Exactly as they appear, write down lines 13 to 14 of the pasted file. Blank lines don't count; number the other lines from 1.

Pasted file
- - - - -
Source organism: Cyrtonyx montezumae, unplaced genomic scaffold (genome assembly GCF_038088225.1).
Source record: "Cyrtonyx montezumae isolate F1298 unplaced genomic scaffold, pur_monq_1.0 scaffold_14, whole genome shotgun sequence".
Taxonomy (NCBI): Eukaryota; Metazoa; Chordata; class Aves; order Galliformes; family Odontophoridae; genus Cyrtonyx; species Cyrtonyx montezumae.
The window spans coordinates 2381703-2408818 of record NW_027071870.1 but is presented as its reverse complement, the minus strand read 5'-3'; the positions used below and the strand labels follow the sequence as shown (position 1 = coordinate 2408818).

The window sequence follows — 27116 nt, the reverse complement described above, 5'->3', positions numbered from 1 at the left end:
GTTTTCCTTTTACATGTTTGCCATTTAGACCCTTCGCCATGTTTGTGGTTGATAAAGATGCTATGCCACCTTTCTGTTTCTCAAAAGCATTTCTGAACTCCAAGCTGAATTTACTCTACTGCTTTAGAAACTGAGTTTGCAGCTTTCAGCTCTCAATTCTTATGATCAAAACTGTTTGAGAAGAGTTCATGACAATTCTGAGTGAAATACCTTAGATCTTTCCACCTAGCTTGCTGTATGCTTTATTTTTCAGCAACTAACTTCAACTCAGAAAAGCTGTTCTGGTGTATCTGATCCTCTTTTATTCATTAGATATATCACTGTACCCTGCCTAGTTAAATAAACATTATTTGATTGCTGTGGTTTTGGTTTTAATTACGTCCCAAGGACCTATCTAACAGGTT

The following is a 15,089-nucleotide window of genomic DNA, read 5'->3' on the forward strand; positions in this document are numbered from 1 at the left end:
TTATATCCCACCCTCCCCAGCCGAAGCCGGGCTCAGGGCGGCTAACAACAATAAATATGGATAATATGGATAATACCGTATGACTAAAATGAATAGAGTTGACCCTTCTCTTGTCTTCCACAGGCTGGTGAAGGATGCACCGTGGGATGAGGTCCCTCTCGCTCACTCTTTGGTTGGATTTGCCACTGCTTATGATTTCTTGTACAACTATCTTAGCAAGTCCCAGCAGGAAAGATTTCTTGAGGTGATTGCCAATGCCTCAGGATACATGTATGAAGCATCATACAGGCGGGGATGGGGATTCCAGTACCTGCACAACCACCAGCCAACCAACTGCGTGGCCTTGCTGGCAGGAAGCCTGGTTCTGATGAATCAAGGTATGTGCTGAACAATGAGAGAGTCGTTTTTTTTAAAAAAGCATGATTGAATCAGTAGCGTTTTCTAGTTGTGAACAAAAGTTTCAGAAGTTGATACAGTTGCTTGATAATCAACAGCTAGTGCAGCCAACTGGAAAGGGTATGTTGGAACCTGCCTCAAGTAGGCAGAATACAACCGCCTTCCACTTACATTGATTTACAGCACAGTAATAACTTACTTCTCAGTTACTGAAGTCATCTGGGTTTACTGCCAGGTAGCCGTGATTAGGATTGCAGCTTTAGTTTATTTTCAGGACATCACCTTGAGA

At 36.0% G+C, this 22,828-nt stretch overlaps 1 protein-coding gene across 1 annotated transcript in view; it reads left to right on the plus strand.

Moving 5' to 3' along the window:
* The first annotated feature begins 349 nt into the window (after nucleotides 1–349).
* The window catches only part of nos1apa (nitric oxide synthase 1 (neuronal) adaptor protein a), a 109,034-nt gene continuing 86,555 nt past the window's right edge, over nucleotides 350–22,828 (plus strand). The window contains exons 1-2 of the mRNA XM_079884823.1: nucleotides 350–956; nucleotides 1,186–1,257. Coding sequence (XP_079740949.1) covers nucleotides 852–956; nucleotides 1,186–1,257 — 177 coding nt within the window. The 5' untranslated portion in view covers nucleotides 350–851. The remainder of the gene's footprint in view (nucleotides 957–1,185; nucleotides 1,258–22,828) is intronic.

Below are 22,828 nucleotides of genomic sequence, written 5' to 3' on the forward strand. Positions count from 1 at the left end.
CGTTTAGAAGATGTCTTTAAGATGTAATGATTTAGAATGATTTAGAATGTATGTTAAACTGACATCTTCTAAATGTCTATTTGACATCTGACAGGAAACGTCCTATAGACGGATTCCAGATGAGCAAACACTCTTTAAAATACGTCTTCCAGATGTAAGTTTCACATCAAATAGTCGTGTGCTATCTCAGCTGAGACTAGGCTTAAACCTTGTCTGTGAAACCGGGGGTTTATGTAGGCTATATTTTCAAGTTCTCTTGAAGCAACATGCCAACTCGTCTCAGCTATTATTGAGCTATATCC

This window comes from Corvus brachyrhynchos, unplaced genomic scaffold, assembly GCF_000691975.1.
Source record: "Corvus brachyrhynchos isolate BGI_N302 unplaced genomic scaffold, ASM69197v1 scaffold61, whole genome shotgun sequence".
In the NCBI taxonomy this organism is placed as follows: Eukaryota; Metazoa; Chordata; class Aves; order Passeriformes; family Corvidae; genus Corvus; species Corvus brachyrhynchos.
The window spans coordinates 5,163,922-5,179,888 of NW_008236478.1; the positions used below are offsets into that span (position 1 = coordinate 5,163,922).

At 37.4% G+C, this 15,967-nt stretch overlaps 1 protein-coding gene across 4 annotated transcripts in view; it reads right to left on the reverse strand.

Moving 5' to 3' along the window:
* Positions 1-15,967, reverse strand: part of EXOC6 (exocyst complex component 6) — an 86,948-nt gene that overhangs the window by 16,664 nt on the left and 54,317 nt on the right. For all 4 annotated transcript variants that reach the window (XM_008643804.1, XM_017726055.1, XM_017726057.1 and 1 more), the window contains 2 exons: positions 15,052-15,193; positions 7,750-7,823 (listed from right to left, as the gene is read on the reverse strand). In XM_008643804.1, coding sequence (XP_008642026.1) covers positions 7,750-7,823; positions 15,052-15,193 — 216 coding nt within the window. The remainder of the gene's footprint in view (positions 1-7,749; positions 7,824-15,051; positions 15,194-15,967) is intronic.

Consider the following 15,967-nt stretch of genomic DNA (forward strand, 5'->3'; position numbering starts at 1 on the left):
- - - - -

Below are 22,828 nucleotides of genomic sequence, written 5' to 3' on the forward strand. Positions count from 1 at the left end.
CGTTTAGAAGATGTCTTTAAGATGTAATGATTTAGAATGATTTAGAATGTATGTTAAACTGACATCTTCTAAATGTCTATTTGACATCTGACAGGAAACGTCCTATAGACGGATTCCAGATGAGCAAACACTCTTTAAAATACGTCTTCCAGATGTAAGTTTCACATCAAATAGTCGTGTGCTATCTCAGCTGAGACTAGGCTTAAACCTTGTCTGTGAAACCGGGGGTTTATGTAGGCTATATTTTCAAGTTCTCTTGAAGCAACATGCCAACTCGTCTCAGCTATTATTGAGCTATATCC